The translation of words


We like to watch Anime in my house. A lot of it. (incidentally that may be where Forget Me Nots Anamae found her name) Anyway, on the weekend I was sitting with the family watching Howl’s Moving Castle (which is a little weird) and the version we watched hadn’t been dubbed in English, but rather had English subtitles. Now, if I didn’t speak Japanese I wouldn’t have noticed that some of the translations were slightly off. Not the translators fault, some Japanese phrases simply don’t have English equivalents.  It got me to thinking about books and translation, as things are no doubt even trickier when it comes to the written word. Especially because there is no image on screen to help convey what the dialogue can’t.

When it comes to the written word, I also wonder how or even if a writer’s voice is maintained in translation. Because surely the process dries out the entire feel or rather, the way words are uniquely pieced together, making those words more text book and less voice in style. At least one would assume so. Take Facebook … I have a good friend who is Mexican, and I’ve noticed that when she posts in Spanish rather than English, FB translates for me. I get the gist of what the comment was, and sometimes it sounds like her, but sometimes it doesn’t. In fact, sometimes it sounds really strange and stilted and even a little Pigeon English-like. So maybe … when it comes to literature translation voice is something that gets lost. Having never read a book in two languages I’m not sure.

Regardless of this, I wouldn’t want publishers to not translate their books for fear of the words not being right. I’ve read some fabulous books that weren’t originally written in English. Sun Tzu’s The Art of War and Homer’s The Illiad, for starters. Even back in high school when studying Chaucer, we had to translate the works from Middle English to Modern English to better understand them. Some of those tales were so fabulous that years later I remember them clearly. What a loss it would be for all involved if literature translation wasn’t a thing.

Hello translated in a few international languages. (image: Bigstock)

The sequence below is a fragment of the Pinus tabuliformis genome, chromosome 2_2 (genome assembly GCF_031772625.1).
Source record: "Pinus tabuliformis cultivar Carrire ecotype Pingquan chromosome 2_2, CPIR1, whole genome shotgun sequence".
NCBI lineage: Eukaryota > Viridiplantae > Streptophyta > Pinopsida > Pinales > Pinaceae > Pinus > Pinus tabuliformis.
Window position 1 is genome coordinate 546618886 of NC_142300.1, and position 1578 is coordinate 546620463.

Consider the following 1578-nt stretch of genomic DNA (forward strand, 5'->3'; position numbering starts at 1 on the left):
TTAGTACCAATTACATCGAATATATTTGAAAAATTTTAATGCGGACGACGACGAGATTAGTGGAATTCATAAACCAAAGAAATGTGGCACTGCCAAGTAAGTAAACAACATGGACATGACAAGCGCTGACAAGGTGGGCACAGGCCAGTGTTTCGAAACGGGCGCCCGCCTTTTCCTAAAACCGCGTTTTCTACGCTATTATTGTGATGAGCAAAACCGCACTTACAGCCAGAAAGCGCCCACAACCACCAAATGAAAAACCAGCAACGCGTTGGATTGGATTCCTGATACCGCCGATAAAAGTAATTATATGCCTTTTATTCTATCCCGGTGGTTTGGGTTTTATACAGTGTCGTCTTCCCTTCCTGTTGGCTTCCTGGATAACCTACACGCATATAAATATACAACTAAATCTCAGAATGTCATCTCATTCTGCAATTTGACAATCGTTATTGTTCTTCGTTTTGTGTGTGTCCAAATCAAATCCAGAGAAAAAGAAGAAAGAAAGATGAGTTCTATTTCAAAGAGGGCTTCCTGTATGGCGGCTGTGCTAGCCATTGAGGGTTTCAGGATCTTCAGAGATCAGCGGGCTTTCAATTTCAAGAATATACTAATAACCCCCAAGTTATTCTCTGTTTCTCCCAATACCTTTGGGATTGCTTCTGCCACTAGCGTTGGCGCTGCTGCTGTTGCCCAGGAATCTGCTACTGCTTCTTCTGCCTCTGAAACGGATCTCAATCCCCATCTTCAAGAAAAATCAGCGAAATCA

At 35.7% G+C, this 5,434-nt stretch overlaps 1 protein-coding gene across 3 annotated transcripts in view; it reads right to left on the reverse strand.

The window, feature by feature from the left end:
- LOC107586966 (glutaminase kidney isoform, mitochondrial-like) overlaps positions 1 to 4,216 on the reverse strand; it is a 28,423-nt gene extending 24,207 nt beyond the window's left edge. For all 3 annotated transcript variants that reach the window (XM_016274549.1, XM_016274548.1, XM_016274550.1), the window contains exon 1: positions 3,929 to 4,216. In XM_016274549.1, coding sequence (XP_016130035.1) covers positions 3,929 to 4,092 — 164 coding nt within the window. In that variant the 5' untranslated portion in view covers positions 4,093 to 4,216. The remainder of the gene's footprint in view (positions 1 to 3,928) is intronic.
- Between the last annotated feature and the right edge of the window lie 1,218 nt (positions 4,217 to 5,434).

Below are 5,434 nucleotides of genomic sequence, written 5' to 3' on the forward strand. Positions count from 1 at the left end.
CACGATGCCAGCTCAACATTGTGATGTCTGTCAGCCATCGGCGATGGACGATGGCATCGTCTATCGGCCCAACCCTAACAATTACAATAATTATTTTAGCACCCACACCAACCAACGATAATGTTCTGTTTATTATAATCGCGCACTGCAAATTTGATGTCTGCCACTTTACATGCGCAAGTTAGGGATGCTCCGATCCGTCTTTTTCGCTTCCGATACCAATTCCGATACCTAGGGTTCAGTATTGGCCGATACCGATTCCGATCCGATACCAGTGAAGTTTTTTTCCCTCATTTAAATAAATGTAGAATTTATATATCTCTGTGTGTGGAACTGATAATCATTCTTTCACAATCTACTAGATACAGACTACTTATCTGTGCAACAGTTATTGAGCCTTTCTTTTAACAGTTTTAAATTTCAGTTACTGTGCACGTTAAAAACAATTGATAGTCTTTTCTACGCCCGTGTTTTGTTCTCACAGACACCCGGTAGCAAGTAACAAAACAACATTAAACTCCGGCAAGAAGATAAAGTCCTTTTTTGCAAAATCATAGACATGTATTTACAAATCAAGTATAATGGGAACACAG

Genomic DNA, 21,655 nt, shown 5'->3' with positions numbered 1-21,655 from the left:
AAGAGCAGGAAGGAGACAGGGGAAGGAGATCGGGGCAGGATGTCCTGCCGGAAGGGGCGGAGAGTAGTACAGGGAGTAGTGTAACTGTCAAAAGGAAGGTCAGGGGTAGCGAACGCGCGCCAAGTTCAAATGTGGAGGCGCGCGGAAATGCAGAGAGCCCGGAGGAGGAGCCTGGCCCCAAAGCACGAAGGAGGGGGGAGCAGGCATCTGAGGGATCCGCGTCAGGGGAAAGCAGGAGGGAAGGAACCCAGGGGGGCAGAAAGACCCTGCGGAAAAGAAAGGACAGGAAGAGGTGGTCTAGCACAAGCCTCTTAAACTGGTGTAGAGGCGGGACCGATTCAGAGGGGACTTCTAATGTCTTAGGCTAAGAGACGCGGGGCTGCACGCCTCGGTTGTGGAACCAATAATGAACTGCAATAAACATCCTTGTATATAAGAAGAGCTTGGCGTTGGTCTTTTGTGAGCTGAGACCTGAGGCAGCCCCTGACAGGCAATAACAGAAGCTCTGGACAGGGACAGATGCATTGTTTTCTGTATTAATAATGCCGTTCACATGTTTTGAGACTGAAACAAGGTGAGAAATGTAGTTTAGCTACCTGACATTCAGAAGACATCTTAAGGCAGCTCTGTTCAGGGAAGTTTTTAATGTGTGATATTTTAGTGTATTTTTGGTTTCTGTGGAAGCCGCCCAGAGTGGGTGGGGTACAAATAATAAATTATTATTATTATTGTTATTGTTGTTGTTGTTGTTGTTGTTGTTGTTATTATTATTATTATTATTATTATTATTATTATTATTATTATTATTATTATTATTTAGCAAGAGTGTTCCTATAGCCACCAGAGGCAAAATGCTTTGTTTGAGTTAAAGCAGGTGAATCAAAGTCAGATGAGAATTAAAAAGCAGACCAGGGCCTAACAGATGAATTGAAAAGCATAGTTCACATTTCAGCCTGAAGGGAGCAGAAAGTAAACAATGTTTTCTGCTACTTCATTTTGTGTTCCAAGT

Anyway, that’s my early morning philosophical thoughts for today. Maybe I’ll download some translation software and test it out. Are any of you bilingual? Have you ever read the same book in two different languages and noticed the differences? If not … what would you be worried would be lost in the translation of your favourite book? Let’s discuss this!

_________

Stacey NashStacey Nash is the proud author of four published books, which she’d love to see translated into Pig Latin. To find out more about her books find her at www.stacey-nash.com, twitter or facebook.

4 Comments

  1. Yes! I have! Bahasa Indonesia was my first language until I moved to Sydney when I was 15; these days, I’m more comfortable with English. I read The Rainbow Troops by Andrea Hirata in both Bahasa Indonesia (500+ pg) and then the English translation (just over 300 pg). Yes, the translated work is very much shorter and some nuances just do not come across between languages but most key events were there and it was still a fairly good read.
    I’ve written a review of this: https://tiensblurb.wordpress.com/2014/01/16/review-the-rainbow-troops-a-novel/

    Like

    Reply

      1. I’ve got one listed to read soon that is also a translation though I’ve not got the Indonesian copy yet so I hope I can get my hands on one 🙂
        If you’re interested it’s called Man Tiger: A Novel by Eka Kurniawan

        Like

Leave a comment. We love hearing from you.

Fill in your details below or click an icon to log in:

WordPress.com Logo

You are commenting using your WordPress.com account. Log Out / Change )

Twitter picture

You are commenting using your Twitter account. Log Out / Change )

Facebook photo

You are commenting using your Facebook account. Log Out / Change )

Google+ photo

You are commenting using your Google+ account. Log Out / Change )

Connecting to %s